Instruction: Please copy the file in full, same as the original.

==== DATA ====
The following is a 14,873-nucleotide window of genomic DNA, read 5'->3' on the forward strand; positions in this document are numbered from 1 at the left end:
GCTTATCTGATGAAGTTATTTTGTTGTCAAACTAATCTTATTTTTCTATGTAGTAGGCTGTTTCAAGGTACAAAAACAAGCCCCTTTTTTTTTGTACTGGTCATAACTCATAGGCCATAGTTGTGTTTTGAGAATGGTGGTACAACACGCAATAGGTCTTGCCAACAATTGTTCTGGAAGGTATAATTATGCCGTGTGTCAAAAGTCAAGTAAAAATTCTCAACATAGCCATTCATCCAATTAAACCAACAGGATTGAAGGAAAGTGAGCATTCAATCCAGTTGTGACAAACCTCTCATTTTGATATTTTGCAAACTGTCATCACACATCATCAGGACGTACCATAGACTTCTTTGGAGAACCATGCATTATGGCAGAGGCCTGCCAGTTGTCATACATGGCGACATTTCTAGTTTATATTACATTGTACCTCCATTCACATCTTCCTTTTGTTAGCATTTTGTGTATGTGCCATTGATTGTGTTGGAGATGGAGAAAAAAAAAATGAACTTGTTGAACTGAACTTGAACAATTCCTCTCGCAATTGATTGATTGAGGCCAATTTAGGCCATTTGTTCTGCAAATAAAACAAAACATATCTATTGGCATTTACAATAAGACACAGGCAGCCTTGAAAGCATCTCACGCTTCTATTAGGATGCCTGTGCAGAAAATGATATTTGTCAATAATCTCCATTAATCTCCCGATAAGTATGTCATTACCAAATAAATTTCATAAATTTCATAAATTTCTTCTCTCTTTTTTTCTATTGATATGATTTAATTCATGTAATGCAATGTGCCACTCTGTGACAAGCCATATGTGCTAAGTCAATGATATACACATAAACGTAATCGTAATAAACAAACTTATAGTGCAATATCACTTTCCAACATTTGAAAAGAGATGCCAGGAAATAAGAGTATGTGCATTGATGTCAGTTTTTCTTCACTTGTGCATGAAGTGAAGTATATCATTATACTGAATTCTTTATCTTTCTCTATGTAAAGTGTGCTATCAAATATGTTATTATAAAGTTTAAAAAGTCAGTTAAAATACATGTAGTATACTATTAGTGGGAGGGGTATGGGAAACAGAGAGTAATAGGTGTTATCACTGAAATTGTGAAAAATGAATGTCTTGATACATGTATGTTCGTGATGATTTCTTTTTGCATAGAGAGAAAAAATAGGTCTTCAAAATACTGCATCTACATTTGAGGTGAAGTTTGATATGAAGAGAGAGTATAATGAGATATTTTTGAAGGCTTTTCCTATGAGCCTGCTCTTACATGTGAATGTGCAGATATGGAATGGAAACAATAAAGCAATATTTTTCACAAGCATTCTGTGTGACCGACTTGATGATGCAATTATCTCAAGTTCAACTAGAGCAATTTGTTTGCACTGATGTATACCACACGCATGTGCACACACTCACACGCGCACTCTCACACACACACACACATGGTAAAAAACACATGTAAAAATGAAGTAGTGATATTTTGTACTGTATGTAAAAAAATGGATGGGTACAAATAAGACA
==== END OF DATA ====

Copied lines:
The following is a 14,873-nucleotide window of genomic DNA, read 5'->3' on the forward strand; positions in this document are numbered from 1 at the left end:
GCTTATCTGATGAAGTTATTTTGTTGTCAAACTAATCTTATTTTTCTATGTAGTAGGCTGTTTCAAGGTACAAAAACAAGCCCCTTTTTTTTTGTACTGGTCATAACTCATAGGCCATAGTTGTGTTTTGAGAATGGTGGTACAACACGCAATAGGTCTTGCCAACAATTGTTCTGGAAGGTATAATTATGCCGTGTGTCAAAAGTCAAGTAAAAATTCTCAACATAGCCATTCATCCAATTAAACCAACAGGATTGAAGGAAAGTGAGCATTCAATCCAGTTGTGACAAACCTCTCATTTTGATATTTTGCAAACTGTCATCACACATCATCAGGACGTACCATAGACTTCTTTGGAGAACCATGCATTATGGCAGAGGCCTGCCAGTTGTCATACATGGCGACATTTCTAGTTTATATTACATTGTACCTCCATTCACATCTTCCTTTTGTTAGCATTTTGTGTATGTGCCATTGATTGTGTTGGAGATGGAGAAAAAAAAAATGAACTTGTTGAACTGAACTTGAACAATTCCTCTCGCAATTGATTGATTGAGGCCAATTTAGGCCATTTGTTCTGCAAATAAAACAAAACATATCTATTGGCATTTACAATAAGACACAGGCAGCCTTGAAAGCATCTCACGCTTCTATTAGGATGCCTGTGCAGAAAATGATATTTGTCAATAATCTCCATTAATCTCCCGATAAGTATGTCATTACCAAATAAATTTCATAAATTTCATAAATTTCTTCTCTCTTTTTTTCTATTGATATGATTTAATTCATGTAATGCAATGTGCCACTCTGTGACAAGCCATATGTGCTAAGTCAATGATATACACATAAACGTAATCGTAATAAACAAACTTATAGTGCAATATCACTTTCCAACATTTGAAAAGAGATGCCAGGAAATAAGAGTATGTGCATTGATGTCAGTTTTTCTTCACTTGTGCATGAAGTGAAGTATATCATTATACTGAATTCTTTATCTTTCTCTATGTAAAGTGTGCTATCAAATATGTTATTATAAAGTTTAAAAAGTCAGTTAAAATACATGTAGTATACTATTAGTGGGAGGGGTATGGGAAACAGAGAGTAATAGGTGTTATCACTGAAATTGTGAAAAATGAATGTCTTGATACATGTATGTTCGTGATGATTTCTTTTTGCATAGAGAGAAAAAATAGGTCTTCAAAATACTGCATCTACATTTGAGGTGAAGTTTGATATGAAGAGAGAGTATAATGAGATATTTTTGAAGGCTTTTCCTATGAGCCTGCTCTTACATGTGAATGTGCAGATATGGAATGGAAACAATAAAGCAATATTTTTCACAAGCATTCTGTGTGACCGACTTGATGATGCAATTATCTCAAGTTCAACTAGAGCAATTTGTTTGCACTGATGTATACCACACGCATGTGCACACACTCACACGCGCACTCTCACACACACACACACATGGTAAAAAACACATGTAAAAATGAAGTAGTGATATTTTGTACTGTATGTAAAAAAATGGATGGGTACAAATAAGACA